Boebert talks Afghanistan, BLM, forestry bill at Club 20

U.S. Rep. Lauren Boebert, R-Silt, spoke at the Club 20 Fall Conference Saturday morning, with her topics including her forestry legislation, efforts to keep the Bureau of Land Management headquarters in Grand Junction and her evaluation of the Biden Administration’s military withdrawal from Afghanistan.

Boebert began her 30-minute session at the DoubleTree by Hilton Hotel in Grand Junction by criticizing the manner in which the United States left Afghanistan after the longest war in the nation’s history. All service members have been evacuated, but some American citizens remain in the country, and 13 service members were killed in a blast near the airport in Kabul in August.

Boebert said she and her staff have been in contact with the U.S. Department of State every day, but that the State Department is “the No. 1 hindrance in getting these people back home.”

“Yesterday, every time I felt like we were getting to this peak of hope where American planes can leave and come home, I would be transferred to someone else at the State Department or they’d say, ‘Yeah, we’re aware of this. Yes, we know, we’ll get back to you,’ ” Boebert said. “It’s really frustrating that, still, after all this time, after we’ve lost 13 service members and so many Americans have been left behind, our State Department is still the No. 1 hindrance in getting these people back home.”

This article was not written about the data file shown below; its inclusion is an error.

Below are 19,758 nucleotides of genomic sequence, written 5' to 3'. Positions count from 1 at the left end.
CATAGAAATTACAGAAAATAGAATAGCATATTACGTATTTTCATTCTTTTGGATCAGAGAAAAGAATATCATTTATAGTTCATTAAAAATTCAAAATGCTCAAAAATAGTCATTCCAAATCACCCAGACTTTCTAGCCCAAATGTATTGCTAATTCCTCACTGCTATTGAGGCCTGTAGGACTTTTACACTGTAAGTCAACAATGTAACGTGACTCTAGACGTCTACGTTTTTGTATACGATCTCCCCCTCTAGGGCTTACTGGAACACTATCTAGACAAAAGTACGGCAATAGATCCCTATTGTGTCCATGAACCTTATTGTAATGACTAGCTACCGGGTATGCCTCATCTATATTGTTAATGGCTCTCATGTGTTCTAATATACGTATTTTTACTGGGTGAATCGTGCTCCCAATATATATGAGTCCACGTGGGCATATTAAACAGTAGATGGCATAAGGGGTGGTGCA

Boebert also addressed criticism she received after she and 15 other congressional Republicans voted against a bill to grant visas to 8,000 Afghans who supported the United States’ war efforts, including interpreters and contractors. The resolution, which passed by a 407-16 margin in the House of Representatives, allows those U.S. allies to relocate under the Special Immigrant Visa program.

The first-term representative defended her vote and claimed that the resolution hasn’t been as effective as intended.

“It’s really difficult to vote for something when it bypasses committees, when we’re elected and placed on committees to have discussions about legislation, to offer amendments, to have mark-ups and debate what’s going on,” Boebert said. “When they just bypass that process completely and go to the floor for a vote without any offer of amendments to make it better, it’s really difficult to say, ‘Yes, I support this,’ without that bill being vetted, debated, discussed, and now, I’m looking at legitimate SIV holders, our allies in Afghanistan, and they’re being denied a trip here to come be with us.

“What was the point of all of the criticism if we’re not going to allow them into America when they need it the most?”

Read the full article on The Daily Sentinel

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